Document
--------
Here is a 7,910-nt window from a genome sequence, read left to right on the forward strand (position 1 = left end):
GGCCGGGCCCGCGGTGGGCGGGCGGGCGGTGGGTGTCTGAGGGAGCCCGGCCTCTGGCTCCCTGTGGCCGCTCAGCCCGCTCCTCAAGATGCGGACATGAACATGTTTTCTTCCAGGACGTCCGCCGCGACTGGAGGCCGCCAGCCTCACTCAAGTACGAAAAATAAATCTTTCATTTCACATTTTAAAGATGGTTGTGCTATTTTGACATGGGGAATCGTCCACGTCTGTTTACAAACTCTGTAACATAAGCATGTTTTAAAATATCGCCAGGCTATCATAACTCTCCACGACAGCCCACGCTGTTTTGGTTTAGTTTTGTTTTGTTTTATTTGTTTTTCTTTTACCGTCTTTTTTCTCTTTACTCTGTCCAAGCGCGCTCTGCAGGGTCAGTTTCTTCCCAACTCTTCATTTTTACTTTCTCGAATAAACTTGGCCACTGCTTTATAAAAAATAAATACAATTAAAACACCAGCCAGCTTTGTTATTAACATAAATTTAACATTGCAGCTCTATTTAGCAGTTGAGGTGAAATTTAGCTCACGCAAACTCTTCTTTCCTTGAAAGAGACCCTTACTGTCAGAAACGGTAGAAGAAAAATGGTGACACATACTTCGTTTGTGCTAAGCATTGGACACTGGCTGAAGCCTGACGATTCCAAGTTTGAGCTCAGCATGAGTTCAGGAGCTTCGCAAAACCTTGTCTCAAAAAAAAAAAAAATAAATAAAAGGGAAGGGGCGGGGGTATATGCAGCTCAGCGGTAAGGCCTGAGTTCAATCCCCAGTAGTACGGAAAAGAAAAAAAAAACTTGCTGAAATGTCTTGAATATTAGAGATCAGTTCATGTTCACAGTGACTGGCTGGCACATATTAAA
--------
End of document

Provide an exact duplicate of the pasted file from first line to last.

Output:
Here is a 7,910-nt window from a genome sequence, read left to right on the forward strand (position 1 = left end):
GGCCGGGCCCGCGGTGGGCGGGCGGGCGGTGGGTGTCTGAGGGAGCCCGGCCTCTGGCTCCCTGTGGCCGCTCAGCCCGCTCCTCAAGATGCGGACATGAACATGTTTTCTTCCAGGACGTCCGCCGCGACTGGAGGCCGCCAGCCTCACTCAAGTACGAAAAATAAATCTTTCATTTCACATTTTAAAGATGGTTGTGCTATTTTGACATGGGGAATCGTCCACGTCTGTTTACAAACTCTGTAACATAAGCATGTTTTAAAATATCGCCAGGCTATCATAACTCTCCACGACAGCCCACGCTGTTTTGGTTTAGTTTTGTTTTGTTTTATTTGTTTTTCTTTTACCGTCTTTTTTCTCTTTACTCTGTCCAAGCGCGCTCTGCAGGGTCAGTTTCTTCCCAACTCTTCATTTTTACTTTCTCGAATAAACTTGGCCACTGCTTTATAAAAAATAAATACAATTAAAACACCAGCCAGCTTTGTTATTAACATAAATTTAACATTGCAGCTCTATTTAGCAGTTGAGGTGAAATTTAGCTCACGCAAACTCTTCTTTCCTTGAAAGAGACCCTTACTGTCAGAAACGGTAGAAGAAAAATGGTGACACATACTTCGTTTGTGCTAAGCATTGGACACTGGCTGAAGCCTGACGATTCCAAGTTTGAGCTCAGCATGAGTTCAGGAGCTTCGCAAAACCTTGTCTCAAAAAAAAAAAAAATAAATAAAAGGGAAGGGGCGGGGGTATATGCAGCTCAGCGGTAAGGCCTGAGTTCAATCCCCAGTAGTACGGAAAAGAAAAAAAAAACTTGCTGAAATGTCTTGAATATTAGAGATCAGTTCATGTTCACAGTGACTGGCTGGCACATATTAAA